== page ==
Once Audi’s new Q crossover range strategy is in place, the brand will offer no fewer than seven different Q models. Says chairman of the board Rupert Stadler: “The SUV segment keeps on growing. This is a trend not only in China and North America, but also in Europe. Because Audi wants a share of the action, we are going to expand our crossover line-up.”
Makes sense — after all, BMW and Mercedes-Benz are also adding new tall-roof four-wheel drive models such as the BMW X2 and X4 and the Mercedes MLC and GLA. But Audi intends to eclipse its rivals by preparing an even wider choice of soft-roaders; seven Q cars — isn’t that too much of a good thing? Don’t some of these variants cannibalize each other? Are the individual volumes really big enough to warrant sustainable profits? Predictably, the product planners from Ingolstadt are familiar with these arguments. And they believe that they found a solution by splitting the future Q family into two distinctly different tribes.
The Game Plan
The idea is to tweak the odd-numbered models more toward a SUV DNA by adding more ground clearance, all-season tires, go-anywhere body cladding, bespoke bumpers, and adventure-oriented trim levels. The next Q3, Q5, and Q7 will therefore display an “allroad-plus” theme with a higher-roof stance, more rugged make-up, and an outdoor-focused appeal. But don’t expect hardcore engineering items like a low-range transfer case or mechanical differential locks.
Quite different in character and appearance, the Q2, Q4, Q6, and Q8 are currently being designed from scratch. Inspired by the coupe-like A3-based Steppenwolf concept introduced at the 2000 Paris shows, the new additions to the Q corral are sleeker, sportier, and sassier than their odd-number counterparts. Means to this end include a lower roofline, an accordingly smaller greenhouse, faster windscreen and backlight angles, mildly flared fenders, more chrome, and bigger wheels shod with on-road-biased tires. While the Q6 and Q8 will definitely have four doors, the Q2 and Q4 could work with either four or two doors; the final decision is still pending, but insiders claim that only one Q model will end up as a two-door coupe – mostly likely the Q4.
The Answer to All Your Qs
The first all-new Audi Q model will be the MkIII Q7, due in 2014. Based on the so-called tall platform edition of the MLBevo components set shared with the next Volkswagen Touareg, Porsche Cayenne, and Lamborghini and Bentley SUVs, the full-size crossover will shed around 772 pounds (350 kg) in weight thanks to a reengineered body structure and panels made of aluminum. The new architecture is labeled WKK60 – which stands for material-flexible concept with a 60-percent steel content. The remaining 40 percent are lightweight materials, in this case predominantly aluminum. The current Q7 has been on sale since 2005, receiving a minor facelift in 2009 and revised powertrains in 2011.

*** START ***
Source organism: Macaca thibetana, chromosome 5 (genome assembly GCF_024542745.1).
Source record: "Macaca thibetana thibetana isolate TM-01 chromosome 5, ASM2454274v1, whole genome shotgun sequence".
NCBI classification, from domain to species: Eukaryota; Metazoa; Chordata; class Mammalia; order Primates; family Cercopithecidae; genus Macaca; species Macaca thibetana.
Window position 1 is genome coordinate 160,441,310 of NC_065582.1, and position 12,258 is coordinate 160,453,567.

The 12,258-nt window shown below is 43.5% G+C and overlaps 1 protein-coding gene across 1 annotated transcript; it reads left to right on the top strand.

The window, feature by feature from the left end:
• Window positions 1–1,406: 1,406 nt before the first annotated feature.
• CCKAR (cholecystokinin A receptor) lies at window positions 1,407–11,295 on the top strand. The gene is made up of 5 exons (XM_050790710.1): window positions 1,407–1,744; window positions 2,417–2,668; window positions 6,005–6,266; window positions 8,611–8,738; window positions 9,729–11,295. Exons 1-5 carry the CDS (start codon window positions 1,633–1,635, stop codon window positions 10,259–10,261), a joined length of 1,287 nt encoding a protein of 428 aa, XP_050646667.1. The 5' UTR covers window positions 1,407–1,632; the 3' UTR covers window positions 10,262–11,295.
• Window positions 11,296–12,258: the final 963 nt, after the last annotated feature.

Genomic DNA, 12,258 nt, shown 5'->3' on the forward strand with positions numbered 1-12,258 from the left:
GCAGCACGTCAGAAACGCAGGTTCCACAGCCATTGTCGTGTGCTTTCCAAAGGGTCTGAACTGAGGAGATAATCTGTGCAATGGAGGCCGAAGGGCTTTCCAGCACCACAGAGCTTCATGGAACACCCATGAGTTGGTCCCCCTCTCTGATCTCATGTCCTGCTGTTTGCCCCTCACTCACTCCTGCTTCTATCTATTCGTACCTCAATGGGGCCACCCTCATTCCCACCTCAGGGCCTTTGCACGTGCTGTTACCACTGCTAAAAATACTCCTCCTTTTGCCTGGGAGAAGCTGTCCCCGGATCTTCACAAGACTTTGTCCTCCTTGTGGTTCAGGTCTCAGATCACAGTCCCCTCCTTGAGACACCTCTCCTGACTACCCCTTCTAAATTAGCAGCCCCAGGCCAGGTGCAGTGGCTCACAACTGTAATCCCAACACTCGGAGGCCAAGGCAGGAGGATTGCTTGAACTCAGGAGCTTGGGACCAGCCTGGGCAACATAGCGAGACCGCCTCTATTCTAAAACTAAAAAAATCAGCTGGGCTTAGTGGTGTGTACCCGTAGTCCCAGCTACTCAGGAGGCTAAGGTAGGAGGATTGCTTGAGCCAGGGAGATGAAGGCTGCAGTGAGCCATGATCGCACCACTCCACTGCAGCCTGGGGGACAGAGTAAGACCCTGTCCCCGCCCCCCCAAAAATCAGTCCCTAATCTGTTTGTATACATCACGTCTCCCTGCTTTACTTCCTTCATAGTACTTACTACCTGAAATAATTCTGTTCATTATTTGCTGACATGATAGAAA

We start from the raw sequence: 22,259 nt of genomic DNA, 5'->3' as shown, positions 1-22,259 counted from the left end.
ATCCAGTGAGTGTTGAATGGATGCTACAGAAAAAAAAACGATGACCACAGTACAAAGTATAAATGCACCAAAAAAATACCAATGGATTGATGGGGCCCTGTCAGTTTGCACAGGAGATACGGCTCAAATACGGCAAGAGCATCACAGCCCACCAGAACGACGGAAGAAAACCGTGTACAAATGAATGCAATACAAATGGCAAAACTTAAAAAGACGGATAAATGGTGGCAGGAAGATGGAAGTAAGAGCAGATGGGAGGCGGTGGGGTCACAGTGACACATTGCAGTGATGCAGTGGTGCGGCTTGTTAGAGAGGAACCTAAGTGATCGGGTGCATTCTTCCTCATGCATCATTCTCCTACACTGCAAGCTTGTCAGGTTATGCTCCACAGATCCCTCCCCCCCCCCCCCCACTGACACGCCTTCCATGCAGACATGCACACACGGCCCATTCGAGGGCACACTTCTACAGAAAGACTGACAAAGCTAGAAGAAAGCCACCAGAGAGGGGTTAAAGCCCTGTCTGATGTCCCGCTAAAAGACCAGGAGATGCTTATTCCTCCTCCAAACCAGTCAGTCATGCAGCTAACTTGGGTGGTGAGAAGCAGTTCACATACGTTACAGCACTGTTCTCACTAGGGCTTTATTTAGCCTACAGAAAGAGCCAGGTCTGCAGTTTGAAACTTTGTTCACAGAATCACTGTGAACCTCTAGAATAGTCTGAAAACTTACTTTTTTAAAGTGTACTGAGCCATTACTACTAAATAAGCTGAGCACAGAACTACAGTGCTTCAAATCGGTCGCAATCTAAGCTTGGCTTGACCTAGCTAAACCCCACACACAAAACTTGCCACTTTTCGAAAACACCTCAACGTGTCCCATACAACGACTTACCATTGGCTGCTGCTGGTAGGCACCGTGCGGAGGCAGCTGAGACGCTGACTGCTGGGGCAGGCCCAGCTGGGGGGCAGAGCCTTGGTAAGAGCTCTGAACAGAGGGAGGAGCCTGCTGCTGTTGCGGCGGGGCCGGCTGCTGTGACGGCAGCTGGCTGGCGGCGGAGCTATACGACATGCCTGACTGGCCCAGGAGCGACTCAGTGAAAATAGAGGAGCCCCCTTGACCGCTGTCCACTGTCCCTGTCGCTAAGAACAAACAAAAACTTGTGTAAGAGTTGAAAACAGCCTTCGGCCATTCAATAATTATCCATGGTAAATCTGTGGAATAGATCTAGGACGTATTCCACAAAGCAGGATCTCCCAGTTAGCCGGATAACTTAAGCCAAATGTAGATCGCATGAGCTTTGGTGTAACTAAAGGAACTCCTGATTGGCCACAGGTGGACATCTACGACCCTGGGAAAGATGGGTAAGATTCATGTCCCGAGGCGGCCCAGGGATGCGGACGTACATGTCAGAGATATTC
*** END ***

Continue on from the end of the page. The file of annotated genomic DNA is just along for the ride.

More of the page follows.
The next major Q-related evolution is due in 2016. At that point in time, Audi will replace the Q5, have access to the compact MQB AO architecture being developed for the next VW Polo that it requires for the Q2, and is expected to launch the range-topping Q8. What happened to the Q1, you ask? Well, after the A2 was off to a slow start, the Bavarians quietly changed the nomenclature and turned the Q1 into the Q2. Earmarked for the Q2 are five different engines: two 1.4-liter gas units rated at 125 and 185 hp, two 2.0-liter TDI diesel powerplants good for 115 and 177 hp, and the 220-hp S Q2.
The Q8 will be derived from the 2014 Q7, but it won’t adopt the lesser model’s new four-cylinder base engine. Instead, we should expect to see two gas-powered V-6 engines delivering 230 and 300 hp, a 250-hp 3.0-liter V-6 TDI and a 400-hp 4.2-liter V-8 TDI, plus the S Q8 boasting the same 550-hp twin-turbo 4.0-liter V-8 from the S6/S7/S8. In addition, spies are predicting two plug-in hybrids: one mated to a gas-powered four-cylinder TFSI unit, and the other paired with a V-6 TDI motor. Sources from within Audi claim it is entirely possible that the Q8 will make the tentative A9 flagship coupe redundant even before the concept car under preparation for the next Frankfurt show has been completed. The reasoning behind this move? Since the VW Group has enough high-end coupes and sedans offered by Porsche and Bentley, Audi should try to get the next A8 100-percent right rather than spending big on a dangerously small niche.
Looking deeper into the crystal ball, we see the 2017 Q6 based on the matrix of the next Q5. Tapping the same architecture — but in its current form — is the 2014 Porsche Macan, which will come in two-door guise, suggesting that this segment will be getting very crowded very soon. In 2018, Audi is tipped to launch the Q4 that will be followed in 2019 by the second-generation Q3. Both models share their underpinnings with the VW Tiguan replacement, which will be offered in standard and long-wheelbase form as well as sporty CC form. That’s a lot of product to be fed to an already boiling market.
The same applies to the upper end of the pseudo mud-crawler league where the Q7 and Q8 will be facing the next Cayenne and Cayenne coupe together with the new Touareg and Touareg CC. Considering that BMW and Mercedes have embarked on similar growth schemes, one wonders whether there will be enough takers for that glut of rather heavy and thirsty crossover vehicles, which, by the way, are already facing a latent social acceptance crisis.
What is the next worst-case scenario the auto industry will face: the bursting of the China bubble, the short-circuiting of the electric car, or the mass hiatus of the SUV?